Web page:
In current game you try to keep encounters challenging and offer a reward for finishing them. We should play the game for fun and not for xp. For this gameplay should be varied. Having combat and skill challenges isn't enough, and not all encounters should be challenging. While I think I could list hundreds of desired encounter types I think, here is a short list with more general categories of encounters.
- Moral choice
- Choice between different goals
- Personal sacrifice (lose something, gain spotlight, recognition)
- Consequences: getting cold, because you didn't prepare
- Experience: Meeting someone or something unusual
- Vista: Seeing something nice
- Discussion: Letting PCs discuss their values and refine their view on the world
- Contests (competitive skill challenges)
- "Moments of Glory and achievement": Where something that was once hard became trivial and they are celebrated for it.
- Competitive scenes, where 2 or more players want the same thing, but only one would get it. The DM might know who will (for balance, etc) but players can roleplay. Also when the rogue and the cleric wants to "chase" the same girl (too bad she is taken already)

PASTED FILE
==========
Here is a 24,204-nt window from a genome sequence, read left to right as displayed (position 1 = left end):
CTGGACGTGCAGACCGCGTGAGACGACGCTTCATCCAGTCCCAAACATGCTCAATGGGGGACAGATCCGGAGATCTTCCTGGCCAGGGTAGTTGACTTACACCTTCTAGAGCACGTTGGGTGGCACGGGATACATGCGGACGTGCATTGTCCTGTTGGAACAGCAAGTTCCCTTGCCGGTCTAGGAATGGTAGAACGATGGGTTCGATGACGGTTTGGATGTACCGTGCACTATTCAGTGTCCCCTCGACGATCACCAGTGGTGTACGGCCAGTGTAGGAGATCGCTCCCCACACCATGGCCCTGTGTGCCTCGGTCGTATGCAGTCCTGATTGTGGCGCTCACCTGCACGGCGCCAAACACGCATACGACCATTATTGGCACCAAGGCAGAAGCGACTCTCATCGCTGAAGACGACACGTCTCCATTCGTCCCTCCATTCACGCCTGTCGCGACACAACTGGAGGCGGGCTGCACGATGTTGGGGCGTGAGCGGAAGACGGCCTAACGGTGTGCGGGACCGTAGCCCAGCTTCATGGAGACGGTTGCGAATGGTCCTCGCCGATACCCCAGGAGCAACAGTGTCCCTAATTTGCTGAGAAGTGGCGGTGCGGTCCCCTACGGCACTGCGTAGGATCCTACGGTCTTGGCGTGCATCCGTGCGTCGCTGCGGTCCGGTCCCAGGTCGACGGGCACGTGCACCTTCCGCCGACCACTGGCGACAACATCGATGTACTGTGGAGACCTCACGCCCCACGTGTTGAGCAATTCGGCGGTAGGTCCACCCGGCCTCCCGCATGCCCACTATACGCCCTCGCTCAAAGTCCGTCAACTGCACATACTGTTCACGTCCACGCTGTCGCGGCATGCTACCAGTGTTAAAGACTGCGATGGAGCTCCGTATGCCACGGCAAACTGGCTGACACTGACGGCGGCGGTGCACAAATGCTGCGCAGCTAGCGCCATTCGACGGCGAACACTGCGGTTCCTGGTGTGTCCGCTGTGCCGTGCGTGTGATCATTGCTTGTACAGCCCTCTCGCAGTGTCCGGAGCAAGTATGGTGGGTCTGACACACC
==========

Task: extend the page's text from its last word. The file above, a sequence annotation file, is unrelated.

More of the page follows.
- Managing existing properties of players (if they have earned land and title, or opened a shop)
- Being recoginized: When PCs are recognized, they might have to deal with unwanted followers (In a peaceful way)
- Riddles, puzles, that aren't skill based
- Anything that foreshadows a later encounter or adventure. They should be able to react to it.
- Dejavu / flashback: Anything that makes them remember to an earlier encounter or adventure and react to the memory.
As these encounters aren't always rewarding or challenging, the current encounter design rules, etc. should be changed.
The other key aspect to encounters is immersion.
For this an Encounter should have several phases.
- Description: The DM describes what the PCs see, etc.
- First reaction: Both the PCs and the other group has its first reaction. It can be influenced by dice roll, see old encounter reaction roll mechanic. There can be plenty of modifiers.
- Interaction: How players interact with the encounter. What they want, how they keep reacting, etc.
- Conclusion: When you actually "overcome" the reaction and seen where it will lead. In combat you will fight in this part, etc.
As you see while challenge is possible (even tactical combat) in this structure, it is just more flexible. Players can even run the current type of encounters with this system if they want, but gain far more flexibility.